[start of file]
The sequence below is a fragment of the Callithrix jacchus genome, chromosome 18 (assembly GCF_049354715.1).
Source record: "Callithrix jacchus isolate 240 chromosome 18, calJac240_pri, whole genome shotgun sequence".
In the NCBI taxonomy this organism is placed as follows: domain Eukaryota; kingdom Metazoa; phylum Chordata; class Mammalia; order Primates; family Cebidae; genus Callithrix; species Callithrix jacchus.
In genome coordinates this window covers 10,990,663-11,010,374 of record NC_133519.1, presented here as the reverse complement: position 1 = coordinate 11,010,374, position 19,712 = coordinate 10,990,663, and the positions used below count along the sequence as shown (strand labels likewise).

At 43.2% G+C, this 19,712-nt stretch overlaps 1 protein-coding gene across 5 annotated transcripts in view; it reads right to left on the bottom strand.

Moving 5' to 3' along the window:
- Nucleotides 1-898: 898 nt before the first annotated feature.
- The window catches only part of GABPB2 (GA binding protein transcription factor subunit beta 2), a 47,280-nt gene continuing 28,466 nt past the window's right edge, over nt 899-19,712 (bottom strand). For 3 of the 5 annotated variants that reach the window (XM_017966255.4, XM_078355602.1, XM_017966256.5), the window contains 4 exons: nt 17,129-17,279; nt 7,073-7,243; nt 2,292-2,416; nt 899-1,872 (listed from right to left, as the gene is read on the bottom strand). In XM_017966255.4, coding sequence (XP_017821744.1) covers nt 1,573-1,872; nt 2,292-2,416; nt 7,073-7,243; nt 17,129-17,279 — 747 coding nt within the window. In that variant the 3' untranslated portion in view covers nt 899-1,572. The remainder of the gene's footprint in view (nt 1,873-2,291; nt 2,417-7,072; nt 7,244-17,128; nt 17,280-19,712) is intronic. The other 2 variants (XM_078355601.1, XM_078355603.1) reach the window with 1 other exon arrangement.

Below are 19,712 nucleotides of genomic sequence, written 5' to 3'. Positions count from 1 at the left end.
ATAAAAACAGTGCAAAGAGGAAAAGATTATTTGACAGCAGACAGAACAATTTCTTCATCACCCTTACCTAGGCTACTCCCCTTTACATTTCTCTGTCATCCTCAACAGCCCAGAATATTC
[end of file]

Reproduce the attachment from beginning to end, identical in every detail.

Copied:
The sequence below is a fragment of the Callithrix jacchus genome, chromosome 18 (assembly GCF_049354715.1).
Source record: "Callithrix jacchus isolate 240 chromosome 18, calJac240_pri, whole genome shotgun sequence".
In the NCBI taxonomy this organism is placed as follows: domain Eukaryota; kingdom Metazoa; phylum Chordata; class Mammalia; order Primates; family Cebidae; genus Callithrix; species Callithrix jacchus.
In genome coordinates this window covers 10,990,663-11,010,374 of record NC_133519.1, presented here as the reverse complement: position 1 = coordinate 11,010,374, position 19,712 = coordinate 10,990,663, and the positions used below count along the sequence as shown (strand labels likewise).

At 43.2% G+C, this 19,712-nt stretch overlaps 1 protein-coding gene across 5 annotated transcripts in view; it reads right to left on the bottom strand.

Moving 5' to 3' along the window:
- Nucleotides 1-898: 898 nt before the first annotated feature.
- The window catches only part of GABPB2 (GA binding protein transcription factor subunit beta 2), a 47,280-nt gene continuing 28,466 nt past the window's right edge, over nt 899-19,712 (bottom strand). For 3 of the 5 annotated variants that reach the window (XM_017966255.4, XM_078355602.1, XM_017966256.5), the window contains 4 exons: nt 17,129-17,279; nt 7,073-7,243; nt 2,292-2,416; nt 899-1,872 (listed from right to left, as the gene is read on the bottom strand). In XM_017966255.4, coding sequence (XP_017821744.1) covers nt 1,573-1,872; nt 2,292-2,416; nt 7,073-7,243; nt 17,129-17,279 — 747 coding nt within the window. In that variant the 3' untranslated portion in view covers nt 899-1,572. The remainder of the gene's footprint in view (nt 1,873-2,291; nt 2,417-7,072; nt 7,244-17,128; nt 17,280-19,712) is intronic. The other 2 variants (XM_078355601.1, XM_078355603.1) reach the window with 1 other exon arrangement.

Below are 19,712 nucleotides of genomic sequence, written 5' to 3'. Positions count from 1 at the left end.
ATAAAAACAGTGCAAAGAGGAAAAGATTATTTGACAGCAGACAGAACAATTTCTTCATCACCCTTACCTAGGCTACTCCCCTTTACATTTCTCTGTCATCCTCAACAGCCCAGAATATTC